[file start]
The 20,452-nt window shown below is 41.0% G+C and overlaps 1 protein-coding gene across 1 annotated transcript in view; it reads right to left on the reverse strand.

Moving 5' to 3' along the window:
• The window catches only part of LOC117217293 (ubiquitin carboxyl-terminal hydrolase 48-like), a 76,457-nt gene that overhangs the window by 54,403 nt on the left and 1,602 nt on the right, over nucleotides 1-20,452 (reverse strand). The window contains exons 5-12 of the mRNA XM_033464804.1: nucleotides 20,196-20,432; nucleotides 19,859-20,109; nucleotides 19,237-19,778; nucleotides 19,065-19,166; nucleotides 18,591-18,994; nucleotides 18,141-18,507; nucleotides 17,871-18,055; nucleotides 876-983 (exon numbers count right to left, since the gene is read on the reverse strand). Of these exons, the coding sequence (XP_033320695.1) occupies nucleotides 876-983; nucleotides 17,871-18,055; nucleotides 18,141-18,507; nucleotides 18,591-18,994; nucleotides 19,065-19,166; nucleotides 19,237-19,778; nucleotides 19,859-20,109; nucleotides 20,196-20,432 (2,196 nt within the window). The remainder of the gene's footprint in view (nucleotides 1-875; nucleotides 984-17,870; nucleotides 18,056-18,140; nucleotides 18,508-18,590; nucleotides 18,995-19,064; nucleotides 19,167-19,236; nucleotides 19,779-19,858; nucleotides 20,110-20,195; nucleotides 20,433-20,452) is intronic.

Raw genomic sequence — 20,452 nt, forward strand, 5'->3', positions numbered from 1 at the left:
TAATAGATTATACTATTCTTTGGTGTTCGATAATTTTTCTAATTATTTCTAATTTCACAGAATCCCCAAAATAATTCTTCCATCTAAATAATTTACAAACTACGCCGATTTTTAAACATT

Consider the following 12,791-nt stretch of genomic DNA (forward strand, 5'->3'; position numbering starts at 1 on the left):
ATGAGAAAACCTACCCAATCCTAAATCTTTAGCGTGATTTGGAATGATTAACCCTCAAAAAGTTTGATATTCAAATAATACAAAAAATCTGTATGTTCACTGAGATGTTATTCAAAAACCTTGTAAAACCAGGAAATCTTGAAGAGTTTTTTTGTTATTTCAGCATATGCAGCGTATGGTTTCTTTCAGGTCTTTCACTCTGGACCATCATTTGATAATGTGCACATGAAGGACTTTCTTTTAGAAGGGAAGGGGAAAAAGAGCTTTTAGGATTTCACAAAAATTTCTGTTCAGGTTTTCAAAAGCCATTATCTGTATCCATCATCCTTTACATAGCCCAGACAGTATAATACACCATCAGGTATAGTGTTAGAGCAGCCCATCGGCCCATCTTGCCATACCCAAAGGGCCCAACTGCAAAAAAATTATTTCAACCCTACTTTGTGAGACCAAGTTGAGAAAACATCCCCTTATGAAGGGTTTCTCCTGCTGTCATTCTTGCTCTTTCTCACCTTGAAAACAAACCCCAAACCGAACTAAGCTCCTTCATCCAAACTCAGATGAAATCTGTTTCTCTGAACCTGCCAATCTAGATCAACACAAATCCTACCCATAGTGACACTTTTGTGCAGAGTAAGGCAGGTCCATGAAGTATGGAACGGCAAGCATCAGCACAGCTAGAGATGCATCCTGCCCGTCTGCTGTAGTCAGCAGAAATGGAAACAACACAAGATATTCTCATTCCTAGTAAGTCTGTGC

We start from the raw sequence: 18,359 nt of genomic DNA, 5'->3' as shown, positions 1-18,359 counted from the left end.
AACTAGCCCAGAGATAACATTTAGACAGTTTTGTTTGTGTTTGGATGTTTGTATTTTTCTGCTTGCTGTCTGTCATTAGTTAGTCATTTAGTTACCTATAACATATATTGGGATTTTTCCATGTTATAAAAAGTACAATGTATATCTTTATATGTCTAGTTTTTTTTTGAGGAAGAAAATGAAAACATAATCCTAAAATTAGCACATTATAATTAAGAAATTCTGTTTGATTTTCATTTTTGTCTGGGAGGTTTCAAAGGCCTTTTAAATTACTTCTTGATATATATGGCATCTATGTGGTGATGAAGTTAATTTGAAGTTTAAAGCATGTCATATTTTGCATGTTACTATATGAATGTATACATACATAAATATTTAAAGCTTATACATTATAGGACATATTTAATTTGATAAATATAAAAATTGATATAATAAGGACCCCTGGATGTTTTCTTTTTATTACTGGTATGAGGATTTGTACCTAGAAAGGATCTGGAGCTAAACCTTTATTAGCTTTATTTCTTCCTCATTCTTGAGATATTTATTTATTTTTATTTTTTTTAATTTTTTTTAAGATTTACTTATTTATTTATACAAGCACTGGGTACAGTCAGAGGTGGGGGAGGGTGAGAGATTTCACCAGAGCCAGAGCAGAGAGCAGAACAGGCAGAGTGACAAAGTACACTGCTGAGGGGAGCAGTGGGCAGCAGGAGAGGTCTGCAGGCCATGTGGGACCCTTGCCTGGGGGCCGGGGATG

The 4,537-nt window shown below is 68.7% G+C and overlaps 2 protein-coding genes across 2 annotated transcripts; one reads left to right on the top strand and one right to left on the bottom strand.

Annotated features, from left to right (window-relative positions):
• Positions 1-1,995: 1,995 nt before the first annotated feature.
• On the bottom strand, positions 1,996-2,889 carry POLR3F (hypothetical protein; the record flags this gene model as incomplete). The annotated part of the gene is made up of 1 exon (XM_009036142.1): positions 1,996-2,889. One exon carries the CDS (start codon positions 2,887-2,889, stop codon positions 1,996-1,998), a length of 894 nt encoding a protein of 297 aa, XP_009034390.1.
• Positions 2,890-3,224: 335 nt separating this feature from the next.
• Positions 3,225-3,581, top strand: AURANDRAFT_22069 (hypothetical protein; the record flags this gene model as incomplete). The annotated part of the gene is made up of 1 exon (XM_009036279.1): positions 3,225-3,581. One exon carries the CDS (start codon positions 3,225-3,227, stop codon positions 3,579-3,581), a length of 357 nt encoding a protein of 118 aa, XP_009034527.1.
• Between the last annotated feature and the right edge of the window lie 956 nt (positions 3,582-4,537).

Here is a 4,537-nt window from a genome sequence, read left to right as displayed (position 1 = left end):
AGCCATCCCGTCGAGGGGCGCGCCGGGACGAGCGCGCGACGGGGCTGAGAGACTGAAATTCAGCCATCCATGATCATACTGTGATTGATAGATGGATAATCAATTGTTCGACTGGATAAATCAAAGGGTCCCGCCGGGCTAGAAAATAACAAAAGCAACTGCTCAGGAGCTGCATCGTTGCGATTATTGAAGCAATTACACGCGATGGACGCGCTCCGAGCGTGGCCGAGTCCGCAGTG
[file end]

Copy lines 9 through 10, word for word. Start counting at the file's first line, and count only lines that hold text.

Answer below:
AACTAGCCCAGAGATAACATTTAGACAGTTTTGTTTGTGTTTGGATGTTTGTATTTTTCTGCTTGCTGTCTGTCATTAGTTAGTCATTTAGTTACCTATAACATATATTGGGATTTTTCCATGTTATAAAAAGTACAATGTATATCTTTATATGTCTAGTTTTTTTTTGAGGAAGAAAATGAAAACATAATCCTAAAATTAGCACATTATAATTAAGAAATTCTGTTTGATTTTCATTTTTGTCTGGGAGGTTTCAAAGGCCTTTTAAATTACTTCTTGATATATATGGCATCTATGTGGTGATGAAGTTAATTTGAAGTTTAAAGCATGTCATATTTTGCATGTTACTATATGAATGTATACATACATAAATATTTAAAGCTTATACATTATAGGACATATTTAATTTGATAAATATAAAAATTGATATAATAAGGACCCCTGGATGTTTTCTTTTTATTACTGGTATGAGGATTTGTACCTAGAAAGGATCTGGAGCTAAACCTTTATTAGCTTTATTTCTTCCTCATTCTTGAGATATTTATTTATTTTTATTTTTTTTAATTTTTTTTAAGATTTACTTATTTATTTATACAAGCACTGGGTACAGTCAGAGGTGGGGGAGGGTGAGAGATTTCACCAGAGCCAGAGCAGAGAGCAGAACAGGCAGAGTGACAAAGTACACTGCTGAGGGGAGCAGTGGGCAGCAGGAGAGGTCTGCAGGCCATGTGGGACCCTTGCCTGGGGGCCGGGGATG

The 4,537-nt window shown below is 68.7% G+C and overlaps 2 protein-coding genes across 2 annotated transcripts; one reads left to right on the top strand and one right to left on the bottom strand.